Virgin Trains East Coast 

  1. This case originally went to Virgin West Coast who refused to take responsibility.  Virgin Trains East Coast resolved the complaint to the passengers’ satisfaction but liaising with both operators delayed the case being closed.
  2. Mrs H was issued a refund by cheque that had the wrong prefix so she could not cash it.  She was reassured that the new cheque would be issued but she did not receive it so approached London TravelWatch.  The caseworkers’ investigations revealed that each time the refund for the passenger was checked, the complaint was marked refund paid and closed which is why a new cheque was not sent.  Finally, our contact at Virgin East Coast circumnavigated the issue by refunding directly into the passengers bank account and also sent some complimentary tickets for the inconvenience caused.  Waiting for the passenger to send in the additional information required, added to the delay in closing this case.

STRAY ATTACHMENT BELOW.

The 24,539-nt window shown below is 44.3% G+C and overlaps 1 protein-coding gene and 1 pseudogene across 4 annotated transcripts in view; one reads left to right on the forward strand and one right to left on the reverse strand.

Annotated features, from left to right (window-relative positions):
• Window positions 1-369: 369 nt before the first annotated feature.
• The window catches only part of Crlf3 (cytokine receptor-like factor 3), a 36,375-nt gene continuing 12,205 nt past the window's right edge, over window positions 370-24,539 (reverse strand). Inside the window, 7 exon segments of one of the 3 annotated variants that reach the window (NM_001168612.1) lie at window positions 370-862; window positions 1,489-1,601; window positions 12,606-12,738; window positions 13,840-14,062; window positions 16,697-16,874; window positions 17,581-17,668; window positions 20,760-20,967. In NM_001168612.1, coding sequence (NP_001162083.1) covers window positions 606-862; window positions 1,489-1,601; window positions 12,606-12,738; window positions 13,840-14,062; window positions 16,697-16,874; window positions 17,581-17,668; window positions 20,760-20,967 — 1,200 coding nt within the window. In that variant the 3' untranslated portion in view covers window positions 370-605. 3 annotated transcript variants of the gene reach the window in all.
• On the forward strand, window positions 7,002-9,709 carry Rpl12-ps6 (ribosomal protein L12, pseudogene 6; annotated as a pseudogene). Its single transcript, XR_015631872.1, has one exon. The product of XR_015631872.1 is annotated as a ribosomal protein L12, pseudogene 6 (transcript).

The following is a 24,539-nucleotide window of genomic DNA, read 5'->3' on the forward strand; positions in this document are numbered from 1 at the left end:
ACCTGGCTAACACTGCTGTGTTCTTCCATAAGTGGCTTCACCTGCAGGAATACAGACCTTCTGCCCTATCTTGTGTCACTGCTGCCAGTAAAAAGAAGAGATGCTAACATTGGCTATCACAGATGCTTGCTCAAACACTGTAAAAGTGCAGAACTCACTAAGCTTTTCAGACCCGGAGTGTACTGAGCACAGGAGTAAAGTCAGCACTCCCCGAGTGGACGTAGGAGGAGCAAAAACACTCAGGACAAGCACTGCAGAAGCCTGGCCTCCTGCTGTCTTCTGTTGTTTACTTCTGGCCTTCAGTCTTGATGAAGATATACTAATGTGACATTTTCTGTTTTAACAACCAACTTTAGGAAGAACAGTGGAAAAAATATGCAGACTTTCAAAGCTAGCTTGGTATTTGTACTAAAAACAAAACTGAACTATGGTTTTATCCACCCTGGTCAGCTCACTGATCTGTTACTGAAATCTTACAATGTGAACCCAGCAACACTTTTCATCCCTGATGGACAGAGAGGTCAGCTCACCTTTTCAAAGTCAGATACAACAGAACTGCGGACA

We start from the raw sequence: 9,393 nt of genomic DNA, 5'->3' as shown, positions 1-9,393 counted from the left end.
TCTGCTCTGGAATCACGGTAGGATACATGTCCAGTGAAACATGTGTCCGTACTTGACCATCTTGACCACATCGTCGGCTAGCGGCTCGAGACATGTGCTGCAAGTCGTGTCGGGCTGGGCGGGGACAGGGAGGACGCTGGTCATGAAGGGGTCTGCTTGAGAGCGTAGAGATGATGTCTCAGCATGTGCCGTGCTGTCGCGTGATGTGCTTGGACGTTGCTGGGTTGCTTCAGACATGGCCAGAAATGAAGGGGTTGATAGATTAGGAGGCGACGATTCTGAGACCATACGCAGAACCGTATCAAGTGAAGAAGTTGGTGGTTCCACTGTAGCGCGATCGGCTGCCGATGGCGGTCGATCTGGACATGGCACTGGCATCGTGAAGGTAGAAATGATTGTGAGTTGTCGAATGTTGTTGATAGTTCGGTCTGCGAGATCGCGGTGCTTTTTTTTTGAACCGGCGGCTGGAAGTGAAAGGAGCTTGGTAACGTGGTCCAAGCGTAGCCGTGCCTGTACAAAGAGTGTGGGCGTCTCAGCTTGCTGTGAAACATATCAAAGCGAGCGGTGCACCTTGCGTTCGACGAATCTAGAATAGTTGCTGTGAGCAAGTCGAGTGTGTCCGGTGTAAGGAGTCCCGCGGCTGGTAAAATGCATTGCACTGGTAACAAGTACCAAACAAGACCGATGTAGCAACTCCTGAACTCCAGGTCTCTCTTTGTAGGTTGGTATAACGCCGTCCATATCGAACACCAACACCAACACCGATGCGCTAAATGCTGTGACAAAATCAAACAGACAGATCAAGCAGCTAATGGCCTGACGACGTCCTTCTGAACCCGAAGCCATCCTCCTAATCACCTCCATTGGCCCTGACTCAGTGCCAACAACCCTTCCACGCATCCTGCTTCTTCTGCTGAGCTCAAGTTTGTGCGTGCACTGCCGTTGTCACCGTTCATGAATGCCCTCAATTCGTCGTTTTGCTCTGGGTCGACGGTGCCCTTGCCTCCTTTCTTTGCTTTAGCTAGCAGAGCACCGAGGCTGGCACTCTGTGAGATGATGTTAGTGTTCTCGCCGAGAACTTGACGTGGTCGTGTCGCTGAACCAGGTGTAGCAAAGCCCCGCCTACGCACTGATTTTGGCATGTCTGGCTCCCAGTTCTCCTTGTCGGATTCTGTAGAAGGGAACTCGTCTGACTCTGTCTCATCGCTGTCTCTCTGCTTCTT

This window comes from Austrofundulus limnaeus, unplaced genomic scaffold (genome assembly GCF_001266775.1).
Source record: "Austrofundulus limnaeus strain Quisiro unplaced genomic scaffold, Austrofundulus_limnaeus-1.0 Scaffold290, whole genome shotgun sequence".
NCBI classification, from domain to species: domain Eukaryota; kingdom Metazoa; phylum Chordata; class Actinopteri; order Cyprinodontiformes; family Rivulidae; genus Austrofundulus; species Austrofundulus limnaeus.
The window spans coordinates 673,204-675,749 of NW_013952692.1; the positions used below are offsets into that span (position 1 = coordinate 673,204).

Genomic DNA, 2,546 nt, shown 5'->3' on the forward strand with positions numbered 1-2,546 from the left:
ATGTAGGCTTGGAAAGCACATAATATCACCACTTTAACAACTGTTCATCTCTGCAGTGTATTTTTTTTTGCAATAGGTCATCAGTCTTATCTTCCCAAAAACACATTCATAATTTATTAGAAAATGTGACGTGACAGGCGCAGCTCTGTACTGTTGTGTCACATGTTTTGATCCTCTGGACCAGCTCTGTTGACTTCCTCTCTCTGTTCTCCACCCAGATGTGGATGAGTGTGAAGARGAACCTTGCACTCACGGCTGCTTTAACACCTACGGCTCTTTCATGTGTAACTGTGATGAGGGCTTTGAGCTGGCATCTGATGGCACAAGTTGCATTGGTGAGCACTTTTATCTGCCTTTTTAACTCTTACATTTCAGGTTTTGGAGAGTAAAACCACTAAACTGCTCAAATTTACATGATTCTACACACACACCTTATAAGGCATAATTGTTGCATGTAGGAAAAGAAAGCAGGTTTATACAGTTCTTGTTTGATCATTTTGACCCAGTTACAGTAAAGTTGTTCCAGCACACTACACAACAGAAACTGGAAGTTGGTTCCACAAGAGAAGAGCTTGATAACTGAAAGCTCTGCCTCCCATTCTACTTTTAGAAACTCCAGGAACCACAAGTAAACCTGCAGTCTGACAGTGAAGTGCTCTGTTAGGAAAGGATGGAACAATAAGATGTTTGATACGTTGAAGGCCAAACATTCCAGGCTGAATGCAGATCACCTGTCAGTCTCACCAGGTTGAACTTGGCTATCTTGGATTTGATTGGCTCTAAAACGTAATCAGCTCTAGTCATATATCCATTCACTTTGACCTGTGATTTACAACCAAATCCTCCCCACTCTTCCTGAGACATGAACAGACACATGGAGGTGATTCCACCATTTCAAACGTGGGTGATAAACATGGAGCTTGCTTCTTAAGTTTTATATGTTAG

Virgin West Coast

On advice from Virgin West Coast, Mrs B used the Virgin app to purchase tickets.  On the day she travelled, the app failed so the ticket could not show.  By the time staff at Euston had resolved the issue some two hours later, there was no point Mrs B travelling so she went home.  When Mrs B tried to claim a refund for her unused journey, Virgin charged her £10 administration fee so Mrs B approached London TravelWatch.  The caseworker appealed stating that Mrs B did not travel due to the Virgin app failing and not out of choice.  The caseworker also stated that Mrs B was out of pocket as she had to pay additional peak time travel cost in order to get to Euston station.  Virgin agreed and refunded both the administration costs and additional travel costs incurred by the passenger.